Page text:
Apart from a UK TV personality and possibly an actor (see I’m not researching this piece much) really I don’t know who Mariella Frostrup is. Oh ok, I’ll go and look her up.
So Mariella Frostrup, journalist and TV personality, apparently with one of the sexiest voices in the UK, wrote another “Dear Mariella” for The Observer/Guardian (according to the Guardian this appeared in both), and again tried to answer someone’s question about bisexuality.
It was an unmitigated disaster – again. I don’t know what qualifications Mariella has for providing relationship advice, but she should steer clear of the bisexual community because I don’t think she even comes close to understanding bisexuality or being able to respond to someone’s questions without indulging in gross biphobia.
This weeks’ column was titled, “Should I tell my fiancée that I’m bisexual and had sex with her dad?“.
And right off the bat, that’s a really difficult question. We haven’t even gone into the letter from the reader, who I’m going to call Neil for ease of reference. That question does however sum up neatly Neil’s question, and my answer would be, “Only if you feel safe to do so, and only if you’re sure your fiancée already knows that her dad is bisexual/not straight, because you really don’t want to out him without his permission either.
Biphobia is a very real thing, I write about it a lot, and it is perpetuated as much by straight people as much as it is perpetuated by gay and lesbian people. Biphobia doesn’t even have to be intentional, just like you can be unintentionally homophobic, racist, ablest, or sexist, you can be unintentionally biphobic, but when an entire community points this out to you, perhaps you should a) apologise and b) get educated. As far as I am aware, Mariella has done neither of these things – so she’s rapidly approaching knowing that she’s biphobic.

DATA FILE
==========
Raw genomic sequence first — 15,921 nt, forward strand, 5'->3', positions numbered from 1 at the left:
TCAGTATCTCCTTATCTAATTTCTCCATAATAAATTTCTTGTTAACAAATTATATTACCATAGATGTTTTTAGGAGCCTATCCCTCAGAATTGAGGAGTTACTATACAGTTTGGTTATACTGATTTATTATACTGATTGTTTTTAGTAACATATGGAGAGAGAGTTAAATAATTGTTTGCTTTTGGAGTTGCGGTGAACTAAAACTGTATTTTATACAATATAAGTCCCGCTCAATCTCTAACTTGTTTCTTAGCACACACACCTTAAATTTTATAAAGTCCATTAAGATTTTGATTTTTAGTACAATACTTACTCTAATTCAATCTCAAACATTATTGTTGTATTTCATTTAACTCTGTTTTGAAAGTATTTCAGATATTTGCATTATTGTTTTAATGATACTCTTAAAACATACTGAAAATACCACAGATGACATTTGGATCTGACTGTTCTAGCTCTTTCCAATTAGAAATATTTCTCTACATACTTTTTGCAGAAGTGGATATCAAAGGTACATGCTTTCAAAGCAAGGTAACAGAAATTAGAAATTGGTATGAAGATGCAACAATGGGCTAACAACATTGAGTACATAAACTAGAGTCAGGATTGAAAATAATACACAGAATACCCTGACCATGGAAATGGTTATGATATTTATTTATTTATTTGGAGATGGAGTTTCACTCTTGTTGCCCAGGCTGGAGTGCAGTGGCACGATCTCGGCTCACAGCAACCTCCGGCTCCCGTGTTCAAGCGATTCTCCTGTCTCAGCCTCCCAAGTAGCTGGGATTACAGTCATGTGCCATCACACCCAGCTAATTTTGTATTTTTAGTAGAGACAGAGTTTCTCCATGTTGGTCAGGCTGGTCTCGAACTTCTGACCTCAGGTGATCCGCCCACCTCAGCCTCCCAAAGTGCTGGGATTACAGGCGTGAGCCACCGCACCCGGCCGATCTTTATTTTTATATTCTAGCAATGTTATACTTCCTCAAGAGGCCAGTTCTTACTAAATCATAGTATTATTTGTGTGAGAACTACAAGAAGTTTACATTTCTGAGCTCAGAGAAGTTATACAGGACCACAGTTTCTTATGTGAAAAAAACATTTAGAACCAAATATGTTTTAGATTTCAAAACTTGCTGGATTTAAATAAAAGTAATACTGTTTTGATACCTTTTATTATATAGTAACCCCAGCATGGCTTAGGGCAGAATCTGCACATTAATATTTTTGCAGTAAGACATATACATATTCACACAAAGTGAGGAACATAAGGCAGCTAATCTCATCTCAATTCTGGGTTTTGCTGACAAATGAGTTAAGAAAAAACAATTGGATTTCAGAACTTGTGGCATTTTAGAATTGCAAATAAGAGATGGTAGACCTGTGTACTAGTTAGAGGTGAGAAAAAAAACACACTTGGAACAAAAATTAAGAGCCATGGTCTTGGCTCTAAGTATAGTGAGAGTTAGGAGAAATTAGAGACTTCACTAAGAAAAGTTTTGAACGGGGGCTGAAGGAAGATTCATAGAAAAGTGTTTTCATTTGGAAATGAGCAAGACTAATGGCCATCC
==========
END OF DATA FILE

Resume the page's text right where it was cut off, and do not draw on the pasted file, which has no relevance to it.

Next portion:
Let’s look at some of the incredibly problematic responses from Mariella. Her first paragraph is:
Are you for real? If so, life truly is stranger than fiction. The odds on such a coincidence occurring must be staggeringly high. Yet no matter how cataclysmic it now seems, this is really for the best. Entering into a marriage without a degree of honesty about who you are dooms the relationship to disaster from the outset. This isn’t just some little drunken overnight diversion, but a decade-long bisexual predilection that no doubt still exists. Surely your fiancée deserves to know the details of your sexual tastes?
First she starts up by doubting Neil’s experience. Neil met his fiancée’s father at a cruising location. There are not that many of them, queer people make up around 10% of the population, it’d be more surprising if Neil cruised and didn’t know his fiancée’s father if he also cruised. Particularly if they live outside main cities.
Mariella suggests bisexuality might be a “drunken overnight diversion” instead of a genuine sexual orientation.
Then she uses “decade-long bisexual predilection”. Predilection as in preference or special liking. Mariella claims that Neil has a preference to be bisexual, not that he is bisexual, that he just has a preference for it. You can have a preference for types of people, types of food, holiday destinations, political parties, music, etc, you don’t have a preference for who you are.